(Recall that outside the US “liberal” means pro-free market.)  Now reread the first paragraph. Does this remind you of the evolution of a certain political party in the US in recent decades?

Update:  Lars Christensen will begin doing Youtube videos.

If Britain were Germany

[Update:  Apparently the German system is more complex than I realized–see comments below, especially regarding the SNP.]

The Conservatives won an impressive come from behind victory last night.  I thought it would be interesting to compare the actual outcome, to the outcome that would have occurred with a German-style proportional representation system.  In that system, seats are assigned in proportion to vote share, but only to parties getting at least 5% of the vote.  I’ll show the number of seats under the German regime, with the actual number won in parentheses.  The difference is stunning:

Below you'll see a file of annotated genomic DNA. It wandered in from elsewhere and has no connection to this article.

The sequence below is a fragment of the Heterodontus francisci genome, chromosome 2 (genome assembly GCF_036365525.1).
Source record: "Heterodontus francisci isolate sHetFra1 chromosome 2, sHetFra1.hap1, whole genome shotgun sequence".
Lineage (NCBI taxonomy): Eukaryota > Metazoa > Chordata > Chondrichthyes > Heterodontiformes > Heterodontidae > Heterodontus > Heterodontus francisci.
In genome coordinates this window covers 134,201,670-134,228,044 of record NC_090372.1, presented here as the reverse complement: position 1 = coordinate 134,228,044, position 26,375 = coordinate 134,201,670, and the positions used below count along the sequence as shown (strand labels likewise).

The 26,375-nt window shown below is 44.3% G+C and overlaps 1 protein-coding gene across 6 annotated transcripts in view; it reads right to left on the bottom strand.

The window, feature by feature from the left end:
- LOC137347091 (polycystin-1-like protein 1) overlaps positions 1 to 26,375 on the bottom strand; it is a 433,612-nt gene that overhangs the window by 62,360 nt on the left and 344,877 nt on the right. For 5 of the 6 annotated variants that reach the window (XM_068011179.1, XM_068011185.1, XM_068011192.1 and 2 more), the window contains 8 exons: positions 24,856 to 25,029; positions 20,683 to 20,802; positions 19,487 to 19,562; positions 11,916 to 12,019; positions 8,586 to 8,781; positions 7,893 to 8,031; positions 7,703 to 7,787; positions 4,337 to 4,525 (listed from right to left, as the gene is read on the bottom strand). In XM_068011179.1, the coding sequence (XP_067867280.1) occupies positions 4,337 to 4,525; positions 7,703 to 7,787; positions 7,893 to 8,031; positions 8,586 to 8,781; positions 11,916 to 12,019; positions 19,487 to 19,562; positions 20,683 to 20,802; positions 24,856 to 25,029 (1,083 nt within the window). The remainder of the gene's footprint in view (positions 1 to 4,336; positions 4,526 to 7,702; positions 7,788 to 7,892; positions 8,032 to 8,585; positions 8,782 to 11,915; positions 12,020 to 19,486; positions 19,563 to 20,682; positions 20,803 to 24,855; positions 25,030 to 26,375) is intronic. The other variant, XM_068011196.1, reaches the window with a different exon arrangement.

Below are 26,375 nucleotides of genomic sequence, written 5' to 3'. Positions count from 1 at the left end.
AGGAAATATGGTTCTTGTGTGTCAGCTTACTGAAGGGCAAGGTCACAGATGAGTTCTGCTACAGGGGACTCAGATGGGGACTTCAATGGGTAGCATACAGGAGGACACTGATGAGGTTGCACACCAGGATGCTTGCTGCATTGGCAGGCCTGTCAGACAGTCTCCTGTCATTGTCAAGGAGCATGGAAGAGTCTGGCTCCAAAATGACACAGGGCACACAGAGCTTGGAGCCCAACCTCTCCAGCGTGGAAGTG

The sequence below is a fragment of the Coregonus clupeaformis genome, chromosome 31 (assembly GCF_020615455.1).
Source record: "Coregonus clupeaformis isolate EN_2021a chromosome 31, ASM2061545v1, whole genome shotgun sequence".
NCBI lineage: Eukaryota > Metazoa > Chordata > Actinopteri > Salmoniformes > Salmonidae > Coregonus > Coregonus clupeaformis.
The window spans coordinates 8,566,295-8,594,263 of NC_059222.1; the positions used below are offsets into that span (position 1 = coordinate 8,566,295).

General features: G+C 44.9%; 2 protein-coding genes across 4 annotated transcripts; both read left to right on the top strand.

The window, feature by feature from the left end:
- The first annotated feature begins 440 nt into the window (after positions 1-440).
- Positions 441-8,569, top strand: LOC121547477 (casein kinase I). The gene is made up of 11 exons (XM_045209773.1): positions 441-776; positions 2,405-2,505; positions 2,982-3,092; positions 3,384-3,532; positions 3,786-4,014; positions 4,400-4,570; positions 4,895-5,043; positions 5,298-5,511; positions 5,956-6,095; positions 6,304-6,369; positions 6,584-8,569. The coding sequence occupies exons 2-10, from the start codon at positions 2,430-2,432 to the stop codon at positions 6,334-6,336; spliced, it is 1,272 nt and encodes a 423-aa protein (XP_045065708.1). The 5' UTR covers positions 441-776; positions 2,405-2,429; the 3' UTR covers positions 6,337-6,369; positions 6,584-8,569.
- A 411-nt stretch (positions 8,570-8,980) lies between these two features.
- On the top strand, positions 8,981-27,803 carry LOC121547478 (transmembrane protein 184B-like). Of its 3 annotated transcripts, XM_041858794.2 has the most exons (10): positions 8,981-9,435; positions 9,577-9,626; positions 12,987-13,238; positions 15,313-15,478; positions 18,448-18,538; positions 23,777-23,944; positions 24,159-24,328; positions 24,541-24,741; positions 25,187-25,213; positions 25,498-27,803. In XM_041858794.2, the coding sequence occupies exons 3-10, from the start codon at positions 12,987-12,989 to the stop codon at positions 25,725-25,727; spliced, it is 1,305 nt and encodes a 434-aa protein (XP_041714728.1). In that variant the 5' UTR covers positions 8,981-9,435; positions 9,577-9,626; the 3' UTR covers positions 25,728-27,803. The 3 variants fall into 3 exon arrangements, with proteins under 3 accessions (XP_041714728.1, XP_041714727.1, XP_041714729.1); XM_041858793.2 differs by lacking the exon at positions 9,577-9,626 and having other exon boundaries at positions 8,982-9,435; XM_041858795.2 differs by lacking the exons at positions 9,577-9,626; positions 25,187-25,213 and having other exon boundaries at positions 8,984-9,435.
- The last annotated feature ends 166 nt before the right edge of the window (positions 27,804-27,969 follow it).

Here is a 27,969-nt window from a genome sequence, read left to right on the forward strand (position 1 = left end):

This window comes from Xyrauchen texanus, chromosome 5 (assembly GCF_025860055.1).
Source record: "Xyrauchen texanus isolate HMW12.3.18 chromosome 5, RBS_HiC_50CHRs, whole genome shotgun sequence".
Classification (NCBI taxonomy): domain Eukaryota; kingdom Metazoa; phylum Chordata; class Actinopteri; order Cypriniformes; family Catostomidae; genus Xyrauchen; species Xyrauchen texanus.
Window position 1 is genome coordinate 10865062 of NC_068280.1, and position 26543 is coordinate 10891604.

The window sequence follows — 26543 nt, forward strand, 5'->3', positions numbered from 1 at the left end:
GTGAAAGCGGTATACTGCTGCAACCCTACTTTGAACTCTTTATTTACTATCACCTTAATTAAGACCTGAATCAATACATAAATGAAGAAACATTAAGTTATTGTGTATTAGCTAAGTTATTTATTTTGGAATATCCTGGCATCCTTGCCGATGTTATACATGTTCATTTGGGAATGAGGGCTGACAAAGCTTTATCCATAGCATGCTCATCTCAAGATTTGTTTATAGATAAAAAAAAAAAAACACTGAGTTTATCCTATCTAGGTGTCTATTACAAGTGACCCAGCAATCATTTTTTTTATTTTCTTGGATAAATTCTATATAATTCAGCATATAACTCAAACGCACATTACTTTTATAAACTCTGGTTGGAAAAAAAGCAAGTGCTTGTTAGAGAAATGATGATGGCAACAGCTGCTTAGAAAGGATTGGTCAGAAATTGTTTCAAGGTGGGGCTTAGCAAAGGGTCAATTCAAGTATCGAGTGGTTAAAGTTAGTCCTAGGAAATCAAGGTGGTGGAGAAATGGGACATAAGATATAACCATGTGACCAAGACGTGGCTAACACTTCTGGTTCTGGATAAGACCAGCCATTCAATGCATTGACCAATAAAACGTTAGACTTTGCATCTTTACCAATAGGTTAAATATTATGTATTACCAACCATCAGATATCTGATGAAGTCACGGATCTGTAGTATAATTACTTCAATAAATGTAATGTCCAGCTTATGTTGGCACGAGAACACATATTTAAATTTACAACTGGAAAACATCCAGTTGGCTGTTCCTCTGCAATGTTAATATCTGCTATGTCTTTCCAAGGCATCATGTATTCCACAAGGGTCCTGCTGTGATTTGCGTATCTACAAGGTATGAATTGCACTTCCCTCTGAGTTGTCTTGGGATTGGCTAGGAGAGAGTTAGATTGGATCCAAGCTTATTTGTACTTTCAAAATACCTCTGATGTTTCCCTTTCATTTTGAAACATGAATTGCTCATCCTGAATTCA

Conservative   273  (330)

Labour      226    (232)

UKIP       93  (1)

Liberal Dems  58   (8)

SNP    0   (56)

Others    0   (23)

I suppose the Tories could have cobbled together another coalition government, if the Lib Dems were keen on another suicide mission.  But if they weren’t?

Europe has lots of right wing nationalist parties.  While the UKIP is not as bad as some of the others, it is still a bit outside the mainstream.  The reason the UK lacks a big populist party has nothing to do with the UK electorate, it’s all about the system.

PS.  Of course the usual Lucas Critique caveats apply, especially where strategic voting occurs.

PPS.  No surprises in today’s jobs report—more of the same.

Thank God for the “Shy Tory factor”

Back in 1992, the incumbent Conservatives led by John Major went into the election slightly trailing the Labour Party in public opinion polls.  In fact, they won a reasonably comfortable victory.  Here’s what Wikipedia says:

Almost every poll leading up to polling day predicted either a hung parliament, with Labour the largest party or a small Labour majority of around 19 to 23. Polls on the last few days before the country voted predicted a very slim Labour majority.[8]